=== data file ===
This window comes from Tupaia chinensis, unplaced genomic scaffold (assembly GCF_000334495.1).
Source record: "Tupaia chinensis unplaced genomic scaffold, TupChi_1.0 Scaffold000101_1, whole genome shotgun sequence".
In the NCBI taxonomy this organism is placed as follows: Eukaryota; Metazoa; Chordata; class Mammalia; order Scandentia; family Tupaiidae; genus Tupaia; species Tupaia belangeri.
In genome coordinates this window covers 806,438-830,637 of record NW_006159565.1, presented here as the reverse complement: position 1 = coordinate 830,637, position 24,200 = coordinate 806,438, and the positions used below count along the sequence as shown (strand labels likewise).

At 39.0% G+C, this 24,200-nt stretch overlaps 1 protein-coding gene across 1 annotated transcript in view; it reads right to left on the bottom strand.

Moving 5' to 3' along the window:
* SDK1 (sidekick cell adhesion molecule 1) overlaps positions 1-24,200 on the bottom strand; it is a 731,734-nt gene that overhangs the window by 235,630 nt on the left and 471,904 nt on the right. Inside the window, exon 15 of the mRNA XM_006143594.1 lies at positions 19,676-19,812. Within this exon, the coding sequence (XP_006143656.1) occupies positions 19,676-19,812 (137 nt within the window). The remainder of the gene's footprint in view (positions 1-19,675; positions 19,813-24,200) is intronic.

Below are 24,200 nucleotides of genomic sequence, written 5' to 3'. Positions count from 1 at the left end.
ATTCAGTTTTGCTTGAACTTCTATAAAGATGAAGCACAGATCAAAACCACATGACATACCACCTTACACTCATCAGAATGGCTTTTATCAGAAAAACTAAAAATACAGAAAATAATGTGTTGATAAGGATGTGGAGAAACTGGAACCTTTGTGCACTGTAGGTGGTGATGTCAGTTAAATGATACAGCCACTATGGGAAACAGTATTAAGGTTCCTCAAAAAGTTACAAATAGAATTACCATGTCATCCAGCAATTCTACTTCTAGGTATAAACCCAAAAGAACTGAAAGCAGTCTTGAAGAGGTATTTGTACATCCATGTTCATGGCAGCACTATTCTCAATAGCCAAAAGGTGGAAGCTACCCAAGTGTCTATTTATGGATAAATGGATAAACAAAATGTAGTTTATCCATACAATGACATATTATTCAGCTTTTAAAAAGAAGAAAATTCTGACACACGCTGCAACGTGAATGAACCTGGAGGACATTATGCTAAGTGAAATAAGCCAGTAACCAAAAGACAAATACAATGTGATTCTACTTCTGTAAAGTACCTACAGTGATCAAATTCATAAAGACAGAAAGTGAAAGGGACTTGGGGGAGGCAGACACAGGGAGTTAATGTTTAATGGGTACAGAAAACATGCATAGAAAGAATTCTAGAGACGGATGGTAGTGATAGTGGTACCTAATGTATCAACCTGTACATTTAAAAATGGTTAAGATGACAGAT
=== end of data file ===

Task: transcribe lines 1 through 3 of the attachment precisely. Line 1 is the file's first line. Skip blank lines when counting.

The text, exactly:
This window comes from Tupaia chinensis, unplaced genomic scaffold (assembly GCF_000334495.1).
Source record: "Tupaia chinensis unplaced genomic scaffold, TupChi_1.0 Scaffold000101_1, whole genome shotgun sequence".
In the NCBI taxonomy this organism is placed as follows: Eukaryota; Metazoa; Chordata; class Mammalia; order Scandentia; family Tupaiidae; genus Tupaia; species Tupaia belangeri.